Blog
About

6
views
0
recommends
+1 Recommend
0 collections
    0
    shares
      • Record: found
      • Abstract: found
      • Article: found
      Is Open Access

      Deepening subwavelength acoustic resonance via metamaterials with universal broadband elliptical microstructure

      Preprint

      Read this article at

      Bookmark
          There is no author summary for this article yet. Authors can add summaries to their articles on ScienceOpen to make them more accessible to a non-specialist audience.

          Abstract

          Slow sound is a frequently exploited phenomenon that metamaterials can induce in order to permit wave energy compression, redirection, imaging, sound absorption and other special functionalities. Generally however such slow sound structures have a poor impedance match to air, particularly at low frequencies, and consequently exhibit strong transmission only in narrow frequency ranges. This therefore strongly restricts their application in wave manipulation devices. In this work we design a slow sound medium that halves the effective speed of sound in air over a wide range of low frequencies, whilst simultaneously maintaining a near impedance match to air. This is achieved with a rectangular array of cylinders of elliptical cross section, a microstructure that is motivated by combining transformation acoustics with homogenization. Microstructural parameters are optimised in order to provide the required anisotropic material properties as well as near impedance matching. We then employ this microstructure in order to halve the size of a quarter-wavelength resonator (QWR), or equivalently to halve the resonant frequency of a QWR of a given size. This provides significant space savings in the context of low-frequency tonal noise attenuation in confined environments where the absorbing material is adjacent to the region in which sound propagates, such as in a duct. We term the elliptical microstructure `universal' since it may be employed in a number of diverse applications.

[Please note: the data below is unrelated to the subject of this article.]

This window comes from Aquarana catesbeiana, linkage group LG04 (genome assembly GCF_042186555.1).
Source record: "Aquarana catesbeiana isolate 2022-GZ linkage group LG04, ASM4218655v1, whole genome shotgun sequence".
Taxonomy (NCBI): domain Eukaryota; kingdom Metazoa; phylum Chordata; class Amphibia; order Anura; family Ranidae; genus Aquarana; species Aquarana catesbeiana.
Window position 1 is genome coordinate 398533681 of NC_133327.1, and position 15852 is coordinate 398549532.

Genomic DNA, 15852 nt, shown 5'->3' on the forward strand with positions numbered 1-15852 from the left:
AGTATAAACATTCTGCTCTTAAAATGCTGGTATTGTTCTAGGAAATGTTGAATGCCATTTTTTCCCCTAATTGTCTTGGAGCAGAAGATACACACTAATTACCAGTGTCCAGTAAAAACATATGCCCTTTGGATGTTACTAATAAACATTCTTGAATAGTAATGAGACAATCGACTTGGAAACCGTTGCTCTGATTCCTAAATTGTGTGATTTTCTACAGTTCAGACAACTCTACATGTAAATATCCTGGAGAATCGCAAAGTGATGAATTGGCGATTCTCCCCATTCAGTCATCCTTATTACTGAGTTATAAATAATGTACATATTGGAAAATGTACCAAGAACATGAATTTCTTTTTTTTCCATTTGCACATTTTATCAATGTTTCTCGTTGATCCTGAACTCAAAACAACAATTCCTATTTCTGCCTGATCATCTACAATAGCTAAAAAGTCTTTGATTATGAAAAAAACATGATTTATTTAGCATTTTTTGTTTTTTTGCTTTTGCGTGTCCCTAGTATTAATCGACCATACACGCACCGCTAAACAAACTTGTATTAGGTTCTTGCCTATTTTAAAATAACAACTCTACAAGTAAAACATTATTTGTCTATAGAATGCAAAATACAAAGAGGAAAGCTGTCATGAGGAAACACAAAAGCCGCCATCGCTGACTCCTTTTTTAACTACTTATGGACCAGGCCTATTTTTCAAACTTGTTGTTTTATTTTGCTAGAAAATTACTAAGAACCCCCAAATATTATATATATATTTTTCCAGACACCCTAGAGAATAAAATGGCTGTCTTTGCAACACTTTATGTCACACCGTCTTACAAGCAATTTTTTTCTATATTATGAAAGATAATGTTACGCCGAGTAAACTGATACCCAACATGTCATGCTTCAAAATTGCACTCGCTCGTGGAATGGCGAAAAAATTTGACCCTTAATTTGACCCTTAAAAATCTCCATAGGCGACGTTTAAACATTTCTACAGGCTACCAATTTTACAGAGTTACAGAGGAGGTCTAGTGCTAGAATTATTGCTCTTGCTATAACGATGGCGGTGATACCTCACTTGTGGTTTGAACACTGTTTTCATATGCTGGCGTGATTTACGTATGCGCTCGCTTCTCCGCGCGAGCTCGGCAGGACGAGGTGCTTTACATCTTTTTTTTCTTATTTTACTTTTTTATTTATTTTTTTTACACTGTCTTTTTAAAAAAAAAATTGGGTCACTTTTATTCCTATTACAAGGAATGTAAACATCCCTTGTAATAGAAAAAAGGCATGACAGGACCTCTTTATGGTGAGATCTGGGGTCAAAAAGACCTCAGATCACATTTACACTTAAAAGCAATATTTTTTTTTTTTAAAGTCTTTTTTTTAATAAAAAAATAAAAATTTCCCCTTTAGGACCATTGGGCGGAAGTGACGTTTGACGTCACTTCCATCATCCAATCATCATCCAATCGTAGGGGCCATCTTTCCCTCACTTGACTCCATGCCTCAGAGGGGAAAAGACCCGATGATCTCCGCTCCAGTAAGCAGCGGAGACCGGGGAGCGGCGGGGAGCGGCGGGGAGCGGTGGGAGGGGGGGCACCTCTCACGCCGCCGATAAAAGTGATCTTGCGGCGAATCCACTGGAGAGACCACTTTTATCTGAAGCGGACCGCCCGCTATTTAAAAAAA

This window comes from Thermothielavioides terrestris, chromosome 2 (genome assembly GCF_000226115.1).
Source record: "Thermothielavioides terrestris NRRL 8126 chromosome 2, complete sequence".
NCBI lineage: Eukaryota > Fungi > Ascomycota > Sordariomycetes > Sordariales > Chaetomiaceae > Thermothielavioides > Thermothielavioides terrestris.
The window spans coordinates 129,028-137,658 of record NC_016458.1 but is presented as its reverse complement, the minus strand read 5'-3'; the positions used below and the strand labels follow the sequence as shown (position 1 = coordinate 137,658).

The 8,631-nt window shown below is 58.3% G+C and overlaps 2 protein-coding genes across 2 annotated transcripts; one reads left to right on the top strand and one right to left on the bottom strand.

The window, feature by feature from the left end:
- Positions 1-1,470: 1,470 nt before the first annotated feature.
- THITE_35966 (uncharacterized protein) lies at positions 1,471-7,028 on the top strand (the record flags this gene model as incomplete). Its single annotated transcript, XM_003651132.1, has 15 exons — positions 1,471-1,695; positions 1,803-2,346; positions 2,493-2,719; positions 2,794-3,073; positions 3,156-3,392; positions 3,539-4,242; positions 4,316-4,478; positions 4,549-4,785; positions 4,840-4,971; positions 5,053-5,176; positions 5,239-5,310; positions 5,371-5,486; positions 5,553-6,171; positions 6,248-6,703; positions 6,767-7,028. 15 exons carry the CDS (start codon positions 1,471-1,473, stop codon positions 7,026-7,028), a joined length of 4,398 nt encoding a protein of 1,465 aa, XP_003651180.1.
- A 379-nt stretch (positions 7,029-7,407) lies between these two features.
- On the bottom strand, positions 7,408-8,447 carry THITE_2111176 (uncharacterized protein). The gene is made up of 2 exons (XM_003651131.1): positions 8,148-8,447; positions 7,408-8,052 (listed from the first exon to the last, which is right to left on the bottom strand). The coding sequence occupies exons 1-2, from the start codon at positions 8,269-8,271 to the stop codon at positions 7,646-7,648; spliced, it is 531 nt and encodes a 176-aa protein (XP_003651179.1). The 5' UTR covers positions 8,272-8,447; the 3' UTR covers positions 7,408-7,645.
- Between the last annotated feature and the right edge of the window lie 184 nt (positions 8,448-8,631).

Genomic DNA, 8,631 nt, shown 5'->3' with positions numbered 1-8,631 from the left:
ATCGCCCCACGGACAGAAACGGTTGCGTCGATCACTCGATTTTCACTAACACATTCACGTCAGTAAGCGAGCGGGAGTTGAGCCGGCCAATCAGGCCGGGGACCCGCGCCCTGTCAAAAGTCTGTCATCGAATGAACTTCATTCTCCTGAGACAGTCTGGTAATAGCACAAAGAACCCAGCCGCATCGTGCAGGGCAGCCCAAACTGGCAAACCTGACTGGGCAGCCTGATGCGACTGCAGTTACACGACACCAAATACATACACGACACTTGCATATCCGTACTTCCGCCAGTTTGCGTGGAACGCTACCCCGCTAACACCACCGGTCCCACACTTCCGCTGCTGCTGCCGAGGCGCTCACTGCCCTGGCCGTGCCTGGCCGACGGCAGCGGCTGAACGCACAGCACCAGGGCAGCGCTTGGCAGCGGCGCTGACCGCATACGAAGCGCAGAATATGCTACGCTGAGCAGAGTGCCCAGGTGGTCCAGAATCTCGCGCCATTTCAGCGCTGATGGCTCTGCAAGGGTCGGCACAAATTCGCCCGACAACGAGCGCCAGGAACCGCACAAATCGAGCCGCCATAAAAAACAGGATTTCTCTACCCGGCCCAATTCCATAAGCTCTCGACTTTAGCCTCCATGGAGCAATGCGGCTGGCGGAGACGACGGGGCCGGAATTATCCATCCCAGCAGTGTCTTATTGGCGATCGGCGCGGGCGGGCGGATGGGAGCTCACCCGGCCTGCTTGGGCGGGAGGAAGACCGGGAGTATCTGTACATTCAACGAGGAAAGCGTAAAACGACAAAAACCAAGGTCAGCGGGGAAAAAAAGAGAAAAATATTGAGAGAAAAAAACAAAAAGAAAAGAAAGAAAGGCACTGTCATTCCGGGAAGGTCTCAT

Related collections

          Most cited references 12

          • Record: found
          • Abstract: found
          • Article: not found

          Ultrasonic metamaterials with negative modulus.

          The emergence of artificially designed subwavelength electromagnetic materials, denoted metamaterials, has significantly broadened the range of material responses found in nature. However, the acoustic analogue to electromagnetic metamaterials has, so far, not been investigated. We report a new class of ultrasonic metamaterials consisting of an array of subwavelength Helmholtz resonators with designed acoustic inductance and capacitance. These materials have an effective dynamic modulus with negative values near the resonance frequency. As a result, these ultrasonic metamaterials can convey acoustic waves with a group velocity antiparallel to phase velocity, as observed experimentally. On the basis of homogenized-media theory, we calculated the dispersion and transmission, which agrees well with experiments near 30 kHz. As the negative dynamic modulus leads to a richness of surface states with very large wavevectors, this new class of acoustic metamaterials may offer interesting applications, such as acoustic negative refraction and superlensing below the diffraction limit.
            Bookmark
            • Record: found
            • Abstract: found
            • Article: not found

            Dark acoustic metamaterials as super absorbers for low-frequency sound.

             Ping Sheng,  Zhiyu Yang,  G Ma (2011)
            The attenuation of low-frequency sound has been a challenging task because the intrinsic dissipation of materials is inherently weak in this regime. Here we present a thin-film acoustic metamaterial, comprising an elastic membrane decorated with asymmetric rigid platelets that aims to totally absorb low-frequency airborne sound at selective resonance frequencies ranging from 100-1,000 Hz. Our samples can reach almost unity absorption at frequencies where the relevant sound wavelength in air is three orders of magnitude larger than the membrane thickness. At resonances, the flapping motion of the rigid platelets leads naturally to large elastic curvature energy density at their perimeter regions. As the flapping motions couple only minimally to the radiation modes, the overall energy density in the membrane can be two-to-three orders of magnitude larger than the incident wave energy density at low frequencies, forming in essence an open cavity.
              Bookmark
              • Record: found
              • Abstract: not found
              • Article: not found

              One path to acoustic cloaking

                Bookmark

                Author and article information

                Journal
                28 November 2017
                Article
                1711.10321

                http://arxiv.org/licenses/nonexclusive-distrib/1.0/

                Custom metadata
                physics.app-ph

                Comments

                Comment on this article